CSA suspend CEO Thabang Moroe on charges of misconduct
Cricket South Africa’s embattled chief executive officer Thabang Moroe has been suspended‚ partially bringing relief to an organisation that has been bleeding profusely because of repeated and wholesale administrative lapses.
Moroe‚ who was CSA’s vice-president before replacing Haroon Lorgat in 2018‚ has been put on leave with full pay.
In a statement‚ CSA said Moroe was suspended following reports received by the Social and Ethics Committee and the Audit and Risk Committee of the Board related to possible failure of controls in the organisation.
CSA president Chris Nenzani‚ the chairman of the board‚ has been tasked by the board to look at options to act in the position while also needing to hold discussions with former International Cricket Council (ICC) CEO Dave Richardson‚ a former South African international.
“A forensic audit of critical aspects of the business and the conduct of management related to such aspects shall be conducted by an independent forensic team‚” CSA’s statement read.
“In the interim‚ the Board of Directors has mandated the Chairman [Nenzani] to look at various options including holding discussions with Mr. Dave Richardson‚ the former Chief Executive Officer of the International Cricket Council (ICC)‚ regarding the appointment of an Acting Chief Executive Officer for the duration of Mr. Thabang Moroe’s precautionary suspension.”
Moroe’s suspension partially closes a chapter of a chaotic week for CSA‚ which started with the revoking of the accreditations of five journalists over the weekend.
Moroe’s troubles escalated on Monday after explaining the reasons behind the revoking of the accreditations on various radio platforms.
Moroe’s inability to work effectively with the player’s union‚ the South African Cricketer’s Association (Saca) also came into sharp focus.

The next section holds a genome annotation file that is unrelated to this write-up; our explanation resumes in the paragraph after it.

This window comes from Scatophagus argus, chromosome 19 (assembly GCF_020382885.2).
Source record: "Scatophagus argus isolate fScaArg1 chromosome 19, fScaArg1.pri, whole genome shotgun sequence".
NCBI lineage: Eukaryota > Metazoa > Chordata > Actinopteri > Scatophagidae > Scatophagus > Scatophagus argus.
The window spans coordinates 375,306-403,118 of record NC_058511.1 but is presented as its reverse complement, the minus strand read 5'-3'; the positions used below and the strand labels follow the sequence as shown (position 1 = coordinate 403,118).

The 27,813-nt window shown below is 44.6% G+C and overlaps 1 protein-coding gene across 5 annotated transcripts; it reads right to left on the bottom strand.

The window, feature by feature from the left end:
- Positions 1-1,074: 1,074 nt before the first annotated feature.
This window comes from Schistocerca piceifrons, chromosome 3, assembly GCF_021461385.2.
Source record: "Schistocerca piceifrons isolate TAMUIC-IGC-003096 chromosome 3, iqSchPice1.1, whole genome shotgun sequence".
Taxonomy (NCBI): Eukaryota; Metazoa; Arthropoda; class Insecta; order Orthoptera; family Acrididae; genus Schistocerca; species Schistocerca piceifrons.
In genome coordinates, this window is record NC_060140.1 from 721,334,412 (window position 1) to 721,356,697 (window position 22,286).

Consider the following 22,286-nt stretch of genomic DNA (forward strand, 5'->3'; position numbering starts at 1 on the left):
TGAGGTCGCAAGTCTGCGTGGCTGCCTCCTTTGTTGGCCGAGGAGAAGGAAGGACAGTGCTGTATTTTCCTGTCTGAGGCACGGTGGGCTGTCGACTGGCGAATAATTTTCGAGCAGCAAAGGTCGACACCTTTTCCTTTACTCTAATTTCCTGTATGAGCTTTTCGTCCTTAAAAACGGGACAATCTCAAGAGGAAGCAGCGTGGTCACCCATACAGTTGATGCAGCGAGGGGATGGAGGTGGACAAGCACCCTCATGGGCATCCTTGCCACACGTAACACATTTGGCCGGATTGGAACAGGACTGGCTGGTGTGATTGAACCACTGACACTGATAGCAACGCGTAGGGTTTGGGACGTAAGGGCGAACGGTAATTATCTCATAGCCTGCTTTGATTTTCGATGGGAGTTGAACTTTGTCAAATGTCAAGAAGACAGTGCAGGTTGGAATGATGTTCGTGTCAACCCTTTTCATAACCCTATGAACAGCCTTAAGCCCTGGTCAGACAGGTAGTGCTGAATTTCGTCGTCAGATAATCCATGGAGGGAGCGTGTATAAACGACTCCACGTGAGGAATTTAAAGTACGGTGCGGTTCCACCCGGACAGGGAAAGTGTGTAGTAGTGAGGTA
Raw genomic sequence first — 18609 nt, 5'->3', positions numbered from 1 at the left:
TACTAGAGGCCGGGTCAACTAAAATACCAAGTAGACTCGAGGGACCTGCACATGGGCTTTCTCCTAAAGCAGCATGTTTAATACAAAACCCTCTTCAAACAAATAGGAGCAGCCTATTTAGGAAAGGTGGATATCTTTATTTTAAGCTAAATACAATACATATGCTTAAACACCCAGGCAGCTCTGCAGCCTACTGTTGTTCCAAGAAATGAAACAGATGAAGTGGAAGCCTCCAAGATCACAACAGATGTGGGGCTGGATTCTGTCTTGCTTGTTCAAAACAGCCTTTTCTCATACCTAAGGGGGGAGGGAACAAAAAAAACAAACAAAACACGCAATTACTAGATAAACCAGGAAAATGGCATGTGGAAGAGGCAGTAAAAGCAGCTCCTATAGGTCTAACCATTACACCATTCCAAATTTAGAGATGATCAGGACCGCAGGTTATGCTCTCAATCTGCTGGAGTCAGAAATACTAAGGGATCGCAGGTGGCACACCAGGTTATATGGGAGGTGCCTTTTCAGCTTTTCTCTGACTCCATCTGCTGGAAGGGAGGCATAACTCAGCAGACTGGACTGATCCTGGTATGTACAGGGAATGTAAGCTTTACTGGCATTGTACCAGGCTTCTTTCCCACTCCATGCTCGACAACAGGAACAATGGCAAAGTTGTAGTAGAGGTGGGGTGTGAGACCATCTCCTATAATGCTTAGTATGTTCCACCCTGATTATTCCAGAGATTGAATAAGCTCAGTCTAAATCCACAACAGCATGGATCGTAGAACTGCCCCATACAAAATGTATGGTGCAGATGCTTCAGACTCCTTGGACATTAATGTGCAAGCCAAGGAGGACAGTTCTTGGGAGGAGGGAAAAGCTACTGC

He butted heads with them on several occasions in regards with the signing of the Memorandum of Understanding‚ the restructuring of the domestic game‚ the non-payment of Mzansi Super League commercial fees and the MSL’s image rights.
There also was the stalling in terms of the appointment of the director of cricket‚ a critical position in light of the men’s national team’s struggles on the Test and ODI front.
Financial services giant Standard Bank‚ who have recently dumped CSA as a sponsor when the current agreement ends in April next year‚ summoned the association to a meeting on Monday to explain the mess the organisation found itself in.
In a statement released on Friday‚ Standard Bank’s group chief marketing and communications officer Thulani Sibeko said the decision to not renew the sponsorship was not taken lightly‚ but the bank’s integrity had to be protected.
“Standard Bank is committed to upholding the highest levels of leadership‚ integrity and governance. In light of recent developments at CSA‚ which are a culmination of long-standing problems which have damaged Standard Bank’s reputation‚ it has decided not to renew its partnership with CSA‚” Sibeko said.
Standard Bank’s exit was one of many blows CSA took on Friday after Dawn Mokhobo’s resignation as an independent board member.
Mokhobo had served on the board for seven years and her exit followed on the resignations of Professor Shirley Zinn and Iqbal Khan earlier this week.
Saca were appealing for Moroe’s resignation and that of CSA’s entire board but Saca’s outgoing CEO Tony Irish said industrial action won’t be undertaken for the forthcoming England series later this month.
“Saca reiterates however that industrial action by the players should be viewed only as a very last resort. We also wish to reassure cricket fans‚ and other cricket stakeholders‚ that Saca will not embark on industrial action with the players during the upcoming England series‚” Irish said.
“We are very aware of the importance of this series to the Proteas and to England‚ to the many fans from both countries and to the media and commercial partners.